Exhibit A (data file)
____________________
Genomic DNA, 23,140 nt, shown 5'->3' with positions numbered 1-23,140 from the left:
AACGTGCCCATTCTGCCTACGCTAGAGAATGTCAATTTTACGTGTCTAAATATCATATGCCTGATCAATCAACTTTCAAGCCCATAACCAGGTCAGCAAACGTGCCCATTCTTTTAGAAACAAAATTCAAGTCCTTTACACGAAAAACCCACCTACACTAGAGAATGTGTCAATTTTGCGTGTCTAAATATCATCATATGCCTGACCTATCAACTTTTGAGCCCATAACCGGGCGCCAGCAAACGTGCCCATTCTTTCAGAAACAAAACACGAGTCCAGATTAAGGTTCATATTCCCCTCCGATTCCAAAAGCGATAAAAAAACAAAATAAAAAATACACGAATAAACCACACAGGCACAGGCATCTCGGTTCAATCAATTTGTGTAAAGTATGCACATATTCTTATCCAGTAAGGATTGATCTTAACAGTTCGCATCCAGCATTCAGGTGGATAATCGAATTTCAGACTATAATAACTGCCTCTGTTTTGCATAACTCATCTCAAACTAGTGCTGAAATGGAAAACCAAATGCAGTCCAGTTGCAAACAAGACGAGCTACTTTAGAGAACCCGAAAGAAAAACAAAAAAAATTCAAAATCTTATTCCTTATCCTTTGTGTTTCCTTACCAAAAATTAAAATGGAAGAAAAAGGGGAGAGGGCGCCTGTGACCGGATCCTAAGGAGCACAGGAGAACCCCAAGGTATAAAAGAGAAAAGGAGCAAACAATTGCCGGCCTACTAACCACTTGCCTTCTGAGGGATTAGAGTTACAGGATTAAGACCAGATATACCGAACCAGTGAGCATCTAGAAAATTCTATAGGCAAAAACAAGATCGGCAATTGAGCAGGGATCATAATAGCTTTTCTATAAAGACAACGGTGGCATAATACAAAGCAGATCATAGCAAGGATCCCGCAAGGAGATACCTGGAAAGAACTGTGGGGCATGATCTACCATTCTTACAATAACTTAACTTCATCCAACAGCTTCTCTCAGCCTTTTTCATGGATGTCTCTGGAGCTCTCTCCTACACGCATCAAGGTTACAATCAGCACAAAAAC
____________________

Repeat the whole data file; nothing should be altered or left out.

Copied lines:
Genomic DNA, 23,140 nt, shown 5'->3' with positions numbered 1-23,140 from the left:
AACGTGCCCATTCTGCCTACGCTAGAGAATGTCAATTTTACGTGTCTAAATATCATATGCCTGATCAATCAACTTTCAAGCCCATAACCAGGTCAGCAAACGTGCCCATTCTTTTAGAAACAAAATTCAAGTCCTTTACACGAAAAACCCACCTACACTAGAGAATGTGTCAATTTTGCGTGTCTAAATATCATCATATGCCTGACCTATCAACTTTTGAGCCCATAACCGGGCGCCAGCAAACGTGCCCATTCTTTCAGAAACAAAACACGAGTCCAGATTAAGGTTCATATTCCCCTCCGATTCCAAAAGCGATAAAAAAACAAAATAAAAAATACACGAATAAACCACACAGGCACAGGCATCTCGGTTCAATCAATTTGTGTAAAGTATGCACATATTCTTATCCAGTAAGGATTGATCTTAACAGTTCGCATCCAGCATTCAGGTGGATAATCGAATTTCAGACTATAATAACTGCCTCTGTTTTGCATAACTCATCTCAAACTAGTGCTGAAATGGAAAACCAAATGCAGTCCAGTTGCAAACAAGACGAGCTACTTTAGAGAACCCGAAAGAAAAACAAAAAAAATTCAAAATCTTATTCCTTATCCTTTGTGTTTCCTTACCAAAAATTAAAATGGAAGAAAAAGGGGAGAGGGCGCCTGTGACCGGATCCTAAGGAGCACAGGAGAACCCCAAGGTATAAAAGAGAAAAGGAGCAAACAATTGCCGGCCTACTAACCACTTGCCTTCTGAGGGATTAGAGTTACAGGATTAAGACCAGATATACCGAACCAGTGAGCATCTAGAAAATTCTATAGGCAAAAACAAGATCGGCAATTGAGCAGGGATCATAATAGCTTTTCTATAAAGACAACGGTGGCATAATACAAAGCAGATCATAGCAAGGATCCCGCAAGGAGATACCTGGAAAGAACTGTGGGGCATGATCTACCATTCTTACAATAACTTAACTTCATCCAACAGCTTCTCTCAGCCTTTTTCATGGATGTCTCTGGAGCTCTCTCCTACACGCATCAAGGTTACAATCAGCACAAAAAC